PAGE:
GM: Or… “Where is that special bottle of wine I asked for?” Or “Where is that brand of bottled water that has to be shipped in from Switzerland?” Or “Where are the Godiva chocolates?… Until I have that, I’m not singing!” Ella always took care of the work at hand. That was always first and foremost. She was a complete, total professional. Between the late 1940’s and the late 1990’s– for about five decades of her career– Ella toured about 42 weeks a year. Not just in the United States, but all over North America, South America, Australia, New Zealand, Japan, all over Europe, North Africa, the Caribbean Islands… Two shows a night, six days a week. In radio’s heyday, she was on almost every radio variety show there was. She wasn’t treated well. She was allowed to sing but barely allowed to speak, because she was black. But she was there. It takes your time and your energy to be there and to rehearse and to perform. On television, she was present from the earliest days– like the Ed Sullivan Show in the late ’40’s– until she couldn’t perform anymore. Again, it wasn’t just this country. Nearly every country she performed in wanted a television special from her. And she did them over and over and over again. She made four films. She was on every television variety show that there was in this country. Now, that’s all of that. We haven’t even talked about her recordings! Now, just between 1956 and 1960– four years– Ella recorded, both live and in the studio, enough material to fill 27 CD’s. Ella was constantly working. The only thing that stopped her was health issues. Life on the road was the norm. Life at home was her vacation.
JR: It certainly seems that she “gave back” a lot to her fans. Do you agree?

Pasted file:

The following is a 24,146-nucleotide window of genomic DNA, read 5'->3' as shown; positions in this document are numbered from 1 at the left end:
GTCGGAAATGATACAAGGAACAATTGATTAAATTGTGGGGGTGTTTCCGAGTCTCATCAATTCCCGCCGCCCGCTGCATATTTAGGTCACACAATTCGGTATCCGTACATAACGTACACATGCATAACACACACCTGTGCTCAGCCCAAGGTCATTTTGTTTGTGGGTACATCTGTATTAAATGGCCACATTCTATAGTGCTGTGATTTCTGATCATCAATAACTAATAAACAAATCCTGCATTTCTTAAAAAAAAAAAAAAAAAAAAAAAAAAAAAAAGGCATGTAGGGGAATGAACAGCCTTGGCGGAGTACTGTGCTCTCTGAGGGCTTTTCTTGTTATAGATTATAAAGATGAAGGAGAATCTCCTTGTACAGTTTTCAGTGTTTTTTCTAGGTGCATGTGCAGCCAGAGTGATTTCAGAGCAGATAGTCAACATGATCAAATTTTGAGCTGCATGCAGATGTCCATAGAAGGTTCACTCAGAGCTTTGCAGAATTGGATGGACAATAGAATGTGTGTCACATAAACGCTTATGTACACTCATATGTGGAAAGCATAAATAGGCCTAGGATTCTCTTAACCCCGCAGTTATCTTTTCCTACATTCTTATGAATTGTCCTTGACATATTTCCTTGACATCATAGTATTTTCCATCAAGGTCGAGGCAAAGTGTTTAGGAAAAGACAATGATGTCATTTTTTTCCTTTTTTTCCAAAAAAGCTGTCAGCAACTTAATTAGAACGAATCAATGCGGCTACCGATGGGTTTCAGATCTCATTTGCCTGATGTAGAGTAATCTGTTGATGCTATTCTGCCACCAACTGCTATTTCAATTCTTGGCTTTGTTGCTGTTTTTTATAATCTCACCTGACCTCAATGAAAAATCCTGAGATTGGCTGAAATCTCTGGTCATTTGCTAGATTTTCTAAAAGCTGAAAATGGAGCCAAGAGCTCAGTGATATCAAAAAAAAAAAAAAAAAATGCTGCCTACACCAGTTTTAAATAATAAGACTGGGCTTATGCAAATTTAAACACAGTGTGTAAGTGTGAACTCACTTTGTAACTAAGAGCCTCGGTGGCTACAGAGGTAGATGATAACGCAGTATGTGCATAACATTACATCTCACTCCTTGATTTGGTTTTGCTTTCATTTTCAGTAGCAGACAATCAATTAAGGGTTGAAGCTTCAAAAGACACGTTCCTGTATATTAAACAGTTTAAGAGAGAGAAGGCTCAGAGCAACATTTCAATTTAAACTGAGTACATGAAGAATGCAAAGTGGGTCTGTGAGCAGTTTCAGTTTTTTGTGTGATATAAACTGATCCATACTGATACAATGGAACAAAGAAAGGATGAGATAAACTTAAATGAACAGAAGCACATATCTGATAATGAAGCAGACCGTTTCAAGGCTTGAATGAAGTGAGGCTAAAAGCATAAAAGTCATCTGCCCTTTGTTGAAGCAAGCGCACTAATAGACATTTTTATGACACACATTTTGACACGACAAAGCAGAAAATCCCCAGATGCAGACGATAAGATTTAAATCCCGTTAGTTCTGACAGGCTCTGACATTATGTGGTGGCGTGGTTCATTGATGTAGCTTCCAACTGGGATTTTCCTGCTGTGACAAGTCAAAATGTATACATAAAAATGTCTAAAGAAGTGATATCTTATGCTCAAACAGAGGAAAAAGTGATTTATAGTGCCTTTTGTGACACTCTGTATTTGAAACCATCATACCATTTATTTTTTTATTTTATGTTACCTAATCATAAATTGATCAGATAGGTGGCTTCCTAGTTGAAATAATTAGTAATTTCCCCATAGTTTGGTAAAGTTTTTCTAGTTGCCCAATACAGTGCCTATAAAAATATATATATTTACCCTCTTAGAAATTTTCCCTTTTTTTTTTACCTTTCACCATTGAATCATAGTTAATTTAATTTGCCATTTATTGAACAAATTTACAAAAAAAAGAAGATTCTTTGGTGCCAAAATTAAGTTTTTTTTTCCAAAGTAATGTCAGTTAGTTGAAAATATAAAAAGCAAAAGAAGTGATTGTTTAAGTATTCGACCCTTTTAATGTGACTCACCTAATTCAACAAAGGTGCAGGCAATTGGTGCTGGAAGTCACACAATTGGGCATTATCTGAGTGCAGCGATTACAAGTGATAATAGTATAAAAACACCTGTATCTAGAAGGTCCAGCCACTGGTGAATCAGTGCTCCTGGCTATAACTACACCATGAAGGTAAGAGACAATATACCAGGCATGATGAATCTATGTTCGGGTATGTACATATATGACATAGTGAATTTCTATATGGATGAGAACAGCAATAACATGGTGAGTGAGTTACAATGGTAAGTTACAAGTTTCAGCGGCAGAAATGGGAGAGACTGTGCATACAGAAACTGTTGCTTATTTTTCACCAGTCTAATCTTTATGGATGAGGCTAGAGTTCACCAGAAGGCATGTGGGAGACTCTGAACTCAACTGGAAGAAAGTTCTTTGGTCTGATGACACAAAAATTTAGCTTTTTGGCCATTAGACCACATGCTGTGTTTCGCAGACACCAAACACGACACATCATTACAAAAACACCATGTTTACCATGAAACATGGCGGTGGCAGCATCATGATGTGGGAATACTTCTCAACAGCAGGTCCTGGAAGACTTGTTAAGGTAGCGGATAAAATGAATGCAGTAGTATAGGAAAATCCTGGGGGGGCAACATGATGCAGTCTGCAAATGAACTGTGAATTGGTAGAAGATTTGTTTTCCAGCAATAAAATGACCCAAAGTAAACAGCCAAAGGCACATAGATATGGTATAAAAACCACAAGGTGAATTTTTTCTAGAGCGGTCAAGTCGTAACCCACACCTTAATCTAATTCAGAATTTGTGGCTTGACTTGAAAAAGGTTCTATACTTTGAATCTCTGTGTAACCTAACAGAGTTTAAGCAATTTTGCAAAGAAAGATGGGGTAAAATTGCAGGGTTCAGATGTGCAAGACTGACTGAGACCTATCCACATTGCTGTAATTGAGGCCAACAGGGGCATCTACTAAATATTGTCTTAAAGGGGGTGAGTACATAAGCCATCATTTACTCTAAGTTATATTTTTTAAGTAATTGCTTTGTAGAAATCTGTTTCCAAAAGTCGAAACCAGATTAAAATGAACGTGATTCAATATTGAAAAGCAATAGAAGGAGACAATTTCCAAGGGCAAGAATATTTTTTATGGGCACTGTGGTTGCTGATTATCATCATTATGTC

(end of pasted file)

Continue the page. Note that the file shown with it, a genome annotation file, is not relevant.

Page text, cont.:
GM: Mr. Sinatra, Ms. Ross, Ms. Streisand, Beyonce… They go on tour two weeks, five weeks, ten weeks, or however long their tours are these days. The have an act. They sing those same 15 songs every night. Everything is choreographed and lighted, and the sound checks are done, and they wear the same costumes. That’s their act for the tour. Ella never did that. She recorded so many songs through the years– over 2400– that she had at any given moment at her fingertips about 400 arrangements that she could pull from, whether she was with a trio or a quartet or a big band or a symphony orchestra. She may sing these 15 songs tonight and a different eight tomorrow. Let’s say Ella was at Westbury Music Fair on Long Island (Now called NYCB Theater at Westbury). If she knew that you were in the audience– because she could hear you applauding!– and she knew that the audience liked three particular songs more than the others, she kept a notebook. She’d write in it: “This date. Westbury. These three songs”. If she came back in six months, or a year, or two years to Westbury… she’d make sure she sung those songs that you all liked so much. She’d change up everything else, so that you’d never be bored by an Ella Fitzgerald concert. It wasn’t a “Oh, she’s gonna sing her greatest hits again. It’s the same stuff.” She rarely performed her big hits on a REGULAR basis. A Tisket A Tasket was rarely performed as the leading song. Mack the Knife was not the ending of every show. How High the Moon was not heard at every show she did. It was changed up so that she never got bored and her audience never got bored… because she was concerned that if you spent even one dollar to see Ella Fitzgerald, you got your money’s worth! As much as we loved her, she loved us more. That’s how much respect and awe she had for her audiences. That’s why she kept recording. That’s why she kept working so hard. She wanted to be out there bring you that music and making you happy. That’s what made HER happy. I don’t know any other performer like that! Actually, I can say that about Lucille Ball, and I’ve written about her too. Lucille Ball was like that on television. Twenty-three seasons of sitcoms, where they at least tried to make up a new plot each week! Ms. Ball wanted to bring the laughter to her audiences until she just couldn’t do it any more. Also, there was Ethel Merman on Broadway. Fifteen hit Broadway musicals! And even Ms. Merman, once she stopped working on Broadway, had an act that she did for the rest of her life. If you went to go see Ethel Merman in 1974 or 1979, you saw the same show. There were no changes, and there was nothing different. This was her show, take it or leave it, and “This is what I’m doing!” Ella never did that!